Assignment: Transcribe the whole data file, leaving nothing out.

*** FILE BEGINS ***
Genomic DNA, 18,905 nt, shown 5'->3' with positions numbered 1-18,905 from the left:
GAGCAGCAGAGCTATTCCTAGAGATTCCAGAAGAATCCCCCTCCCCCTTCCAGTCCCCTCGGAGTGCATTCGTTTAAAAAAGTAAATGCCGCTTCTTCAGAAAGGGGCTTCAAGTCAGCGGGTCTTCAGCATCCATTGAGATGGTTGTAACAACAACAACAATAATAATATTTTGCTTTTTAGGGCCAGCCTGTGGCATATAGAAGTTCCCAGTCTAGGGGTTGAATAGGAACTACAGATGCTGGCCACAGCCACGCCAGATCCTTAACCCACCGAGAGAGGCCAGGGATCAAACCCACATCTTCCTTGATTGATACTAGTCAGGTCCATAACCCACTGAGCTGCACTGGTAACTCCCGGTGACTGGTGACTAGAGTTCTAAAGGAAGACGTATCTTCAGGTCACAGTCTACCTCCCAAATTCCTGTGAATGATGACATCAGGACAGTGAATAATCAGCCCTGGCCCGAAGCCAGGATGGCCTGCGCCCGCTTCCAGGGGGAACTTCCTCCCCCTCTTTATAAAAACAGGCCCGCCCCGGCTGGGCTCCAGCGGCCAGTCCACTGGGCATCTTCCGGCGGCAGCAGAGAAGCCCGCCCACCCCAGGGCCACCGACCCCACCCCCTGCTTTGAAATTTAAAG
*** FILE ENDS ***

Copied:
Genomic DNA, 18,905 nt, shown 5'->3' with positions numbered 1-18,905 from the left:
GAGCAGCAGAGCTATTCCTAGAGATTCCAGAAGAATCCCCCTCCCCCTTCCAGTCCCCTCGGAGTGCATTCGTTTAAAAAAGTAAATGCCGCTTCTTCAGAAAGGGGCTTCAAGTCAGCGGGTCTTCAGCATCCATTGAGATGGTTGTAACAACAACAACAATAATAATATTTTGCTTTTTAGGGCCAGCCTGTGGCATATAGAAGTTCCCAGTCTAGGGGTTGAATAGGAACTACAGATGCTGGCCACAGCCACGCCAGATCCTTAACCCACCGAGAGAGGCCAGGGATCAAACCCACATCTTCCTTGATTGATACTAGTCAGGTCCATAACCCACTGAGCTGCACTGGTAACTCCCGGTGACTGGTGACTAGAGTTCTAAAGGAAGACGTATCTTCAGGTCACAGTCTACCTCCCAAATTCCTGTGAATGATGACATCAGGACAGTGAATAATCAGCCCTGGCCCGAAGCCAGGATGGCCTGCGCCCGCTTCCAGGGGGAACTTCCTCCCCCTCTTTATAAAAACAGGCCCGCCCCGGCTGGGCTCCAGCGGCCAGTCCACTGGGCATCTTCCGGCGGCAGCAGAGAAGCCCGCCCACCCCAGGGCCACCGACCCCACCCCCTGCTTTGAAATTTAAAG